(p.s. I couldn't decide whether to use Jesus or Yeshua, and the result is that I use both, and it doesn't really make sense, but just bear with me.  And don't judge me to harshly...I don't consider this my finest work or anything.  And it's not that exciting...just a conversation between him and Joseph.  Okay, I'm done with the disclaimers.)

Joseph pounded away with his hammer, beads of sweat forming on his forehead underneath the strap holding his head covering in place.  He stopped, and motioned for the water flask, which Jesus handed to him.  Closing his eyes, he took a long drink, and listened to the sounds of Sepphoris clamoring all around him.  The murmur of conversation, and haggling going on in a nearby marketplace.  The sounds of the construction project they were working on.  He heard the distinct bray of a donkey, and the plod of camels' hooves, as a caravan passed by.  A man called out in a foreign language to a friend.  A Roman's chariot drove by, going at a quick pace.
Joseph finished his swig, and opened his eyes, wiping his mouth.  As he handed the flask back to Jesus, some Gentile women with heavy make-up, and uncovered heads walked by, making provocative gestures, jewelry jangling from their wrists.  A few of the Jewish men on the job stopped working to watch the seductive show.  One of them sidled up to them, and made a lewd comment.
Joseph shook his head in disgust, and turned back to his work.  "Yeshua, you know how important it is for the Jews to stay away from Gentile affairs, particularly in marriage."  Joseph looked pointedly at him.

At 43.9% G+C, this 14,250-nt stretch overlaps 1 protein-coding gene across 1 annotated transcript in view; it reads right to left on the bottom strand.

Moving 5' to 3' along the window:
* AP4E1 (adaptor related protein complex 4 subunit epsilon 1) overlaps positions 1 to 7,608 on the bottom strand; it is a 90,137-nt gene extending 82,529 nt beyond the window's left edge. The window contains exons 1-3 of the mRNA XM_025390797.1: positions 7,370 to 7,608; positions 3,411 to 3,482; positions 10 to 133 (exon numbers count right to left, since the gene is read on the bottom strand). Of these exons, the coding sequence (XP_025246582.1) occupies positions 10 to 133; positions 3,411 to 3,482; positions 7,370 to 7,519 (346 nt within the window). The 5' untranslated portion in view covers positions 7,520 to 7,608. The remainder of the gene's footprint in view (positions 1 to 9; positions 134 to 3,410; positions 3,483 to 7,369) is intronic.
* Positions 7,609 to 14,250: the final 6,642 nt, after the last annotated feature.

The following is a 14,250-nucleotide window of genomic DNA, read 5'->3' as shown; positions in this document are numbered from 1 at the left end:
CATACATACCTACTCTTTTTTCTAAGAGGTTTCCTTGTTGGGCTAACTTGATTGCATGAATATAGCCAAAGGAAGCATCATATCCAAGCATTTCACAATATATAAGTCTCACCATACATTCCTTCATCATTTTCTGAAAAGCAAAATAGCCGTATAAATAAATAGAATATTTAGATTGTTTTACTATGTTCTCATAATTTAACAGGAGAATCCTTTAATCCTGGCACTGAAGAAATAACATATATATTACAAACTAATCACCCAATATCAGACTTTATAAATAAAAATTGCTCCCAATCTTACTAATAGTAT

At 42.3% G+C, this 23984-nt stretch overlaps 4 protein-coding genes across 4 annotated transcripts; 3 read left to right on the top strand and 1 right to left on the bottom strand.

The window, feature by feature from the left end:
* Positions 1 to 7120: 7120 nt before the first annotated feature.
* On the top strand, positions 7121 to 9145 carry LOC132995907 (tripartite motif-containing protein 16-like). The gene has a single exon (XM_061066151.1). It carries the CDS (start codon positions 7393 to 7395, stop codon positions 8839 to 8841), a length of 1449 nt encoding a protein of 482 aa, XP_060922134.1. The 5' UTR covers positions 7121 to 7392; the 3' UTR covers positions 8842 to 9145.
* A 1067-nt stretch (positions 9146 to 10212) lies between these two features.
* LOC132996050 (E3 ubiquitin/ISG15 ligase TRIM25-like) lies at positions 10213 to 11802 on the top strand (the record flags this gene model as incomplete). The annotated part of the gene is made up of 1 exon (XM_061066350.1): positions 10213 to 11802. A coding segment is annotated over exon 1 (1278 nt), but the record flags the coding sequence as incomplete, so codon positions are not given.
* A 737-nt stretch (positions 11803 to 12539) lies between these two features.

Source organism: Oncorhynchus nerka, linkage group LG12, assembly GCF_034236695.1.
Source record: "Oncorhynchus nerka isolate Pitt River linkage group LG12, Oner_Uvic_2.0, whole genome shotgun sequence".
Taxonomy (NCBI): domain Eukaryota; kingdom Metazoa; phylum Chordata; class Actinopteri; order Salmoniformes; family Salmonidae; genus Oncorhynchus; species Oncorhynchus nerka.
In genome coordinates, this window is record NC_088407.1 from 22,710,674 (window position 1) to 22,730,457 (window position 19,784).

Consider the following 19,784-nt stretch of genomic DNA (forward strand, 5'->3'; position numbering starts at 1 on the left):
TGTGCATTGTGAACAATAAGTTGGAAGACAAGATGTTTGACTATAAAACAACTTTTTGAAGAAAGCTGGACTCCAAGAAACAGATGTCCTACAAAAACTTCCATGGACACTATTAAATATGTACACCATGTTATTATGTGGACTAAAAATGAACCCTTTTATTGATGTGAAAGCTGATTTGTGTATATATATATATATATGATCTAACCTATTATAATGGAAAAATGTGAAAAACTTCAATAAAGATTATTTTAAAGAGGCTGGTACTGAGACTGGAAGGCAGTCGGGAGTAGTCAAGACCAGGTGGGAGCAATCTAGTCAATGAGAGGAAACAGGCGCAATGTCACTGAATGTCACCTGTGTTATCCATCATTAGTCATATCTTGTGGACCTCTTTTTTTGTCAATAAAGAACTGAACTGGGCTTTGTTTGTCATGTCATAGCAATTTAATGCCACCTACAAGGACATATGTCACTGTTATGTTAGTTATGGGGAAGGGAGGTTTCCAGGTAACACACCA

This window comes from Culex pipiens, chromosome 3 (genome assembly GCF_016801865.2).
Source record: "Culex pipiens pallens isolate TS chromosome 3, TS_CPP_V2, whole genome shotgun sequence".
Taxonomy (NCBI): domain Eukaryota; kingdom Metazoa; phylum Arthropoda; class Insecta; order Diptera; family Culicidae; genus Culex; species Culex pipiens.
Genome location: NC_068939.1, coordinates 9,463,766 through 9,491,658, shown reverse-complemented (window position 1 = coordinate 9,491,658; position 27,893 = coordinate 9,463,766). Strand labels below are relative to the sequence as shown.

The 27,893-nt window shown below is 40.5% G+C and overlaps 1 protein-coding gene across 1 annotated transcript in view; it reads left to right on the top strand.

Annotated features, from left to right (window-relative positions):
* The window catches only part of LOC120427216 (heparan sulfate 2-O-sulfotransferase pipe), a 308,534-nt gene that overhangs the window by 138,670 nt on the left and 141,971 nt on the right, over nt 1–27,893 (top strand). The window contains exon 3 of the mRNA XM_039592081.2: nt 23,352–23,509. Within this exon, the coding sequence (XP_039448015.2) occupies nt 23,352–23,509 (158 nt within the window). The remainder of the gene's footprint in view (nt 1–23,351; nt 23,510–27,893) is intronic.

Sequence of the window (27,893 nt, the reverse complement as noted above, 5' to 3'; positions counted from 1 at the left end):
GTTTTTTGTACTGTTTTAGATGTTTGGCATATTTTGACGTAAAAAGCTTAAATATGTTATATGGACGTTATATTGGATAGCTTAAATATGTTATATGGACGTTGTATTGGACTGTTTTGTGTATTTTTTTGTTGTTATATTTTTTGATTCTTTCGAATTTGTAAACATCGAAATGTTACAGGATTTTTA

Jesus was looking sadly at the man talking to the women.  "Haven't they read, 'Do not give your daughters to their sons, nor take your sons for their daughters?'  Don't they know it will turn their hearts away?"  He paused.  Then with a softer voice said, "Like Solomon."
Joseph raised his eyebrows at his son.  His knowledge and the way he retained Scriptures never ceased to amaze him.  Though he taught the boy as much as he knew, Jesus seemed to grasp so much more than the carpenter thought possible.  And the way he had said 'Solomon', just was almost as though he knew Solomon personally, and was lamenting the king's poor choices, rather than talking about a dead king he'd heard about from the Tanahk.
Joseph shook his head, and kept hammering.  "And you know, son, even within our own people, there's cause for caution.  We're different...our family is set apart."  He grunted as he pounded in the last nail, and reached for the next piece of timber.  "We're of the Davidic line.  Which means we're the great king's descendants.  And we have to keep the royal bloodline pure."  He turned and looked at Jesus' bright eyes boring into him, and added, "So when you look for a wife, son, be sure to look for a good woman of the tribe of Judah."